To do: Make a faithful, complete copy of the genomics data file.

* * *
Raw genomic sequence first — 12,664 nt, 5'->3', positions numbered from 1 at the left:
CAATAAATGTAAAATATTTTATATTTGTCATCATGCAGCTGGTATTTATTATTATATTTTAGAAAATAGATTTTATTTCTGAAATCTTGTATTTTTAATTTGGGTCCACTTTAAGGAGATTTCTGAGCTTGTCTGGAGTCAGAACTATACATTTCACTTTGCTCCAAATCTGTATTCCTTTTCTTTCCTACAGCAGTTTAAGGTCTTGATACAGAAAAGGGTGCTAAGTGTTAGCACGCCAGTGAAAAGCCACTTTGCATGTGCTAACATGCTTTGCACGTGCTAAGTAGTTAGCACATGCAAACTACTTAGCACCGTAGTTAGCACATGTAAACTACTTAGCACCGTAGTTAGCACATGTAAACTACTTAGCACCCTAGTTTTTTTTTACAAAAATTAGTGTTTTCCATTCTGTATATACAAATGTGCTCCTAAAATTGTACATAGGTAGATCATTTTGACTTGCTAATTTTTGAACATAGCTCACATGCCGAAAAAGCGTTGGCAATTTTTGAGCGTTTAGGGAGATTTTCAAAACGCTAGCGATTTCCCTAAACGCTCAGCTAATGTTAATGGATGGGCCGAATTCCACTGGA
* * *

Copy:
Raw genomic sequence first — 12,664 nt, 5'->3', positions numbered from 1 at the left:
CAATAAATGTAAAATATTTTATATTTGTCATCATGCAGCTGGTATTTATTATTATATTTTAGAAAATAGATTTTATTTCTGAAATCTTGTATTTTTAATTTGGGTCCACTTTAAGGAGATTTCTGAGCTTGTCTGGAGTCAGAACTATACATTTCACTTTGCTCCAAATCTGTATTCCTTTTCTTTCCTACAGCAGTTTAAGGTCTTGATACAGAAAAGGGTGCTAAGTGTTAGCACGCCAGTGAAAAGCCACTTTGCATGTGCTAACATGCTTTGCACGTGCTAAGTAGTTAGCACATGCAAACTACTTAGCACCGTAGTTAGCACATGTAAACTACTTAGCACCGTAGTTAGCACATGTAAACTACTTAGCACCCTAGTTTTTTTTTACAAAAATTAGTGTTTTCCATTCTGTATATACAAATGTGCTCCTAAAATTGTACATAGGTAGATCATTTTGACTTGCTAATTTTTGAACATAGCTCACATGCCGAAAAAGCGTTGGCAATTTTTGAGCGTTTAGGGAGATTTTCAAAACGCTAGCGATTTCCCTAAACGCTCAGCTAATGTTAATGGATGGGCCGAATTCCACTGGA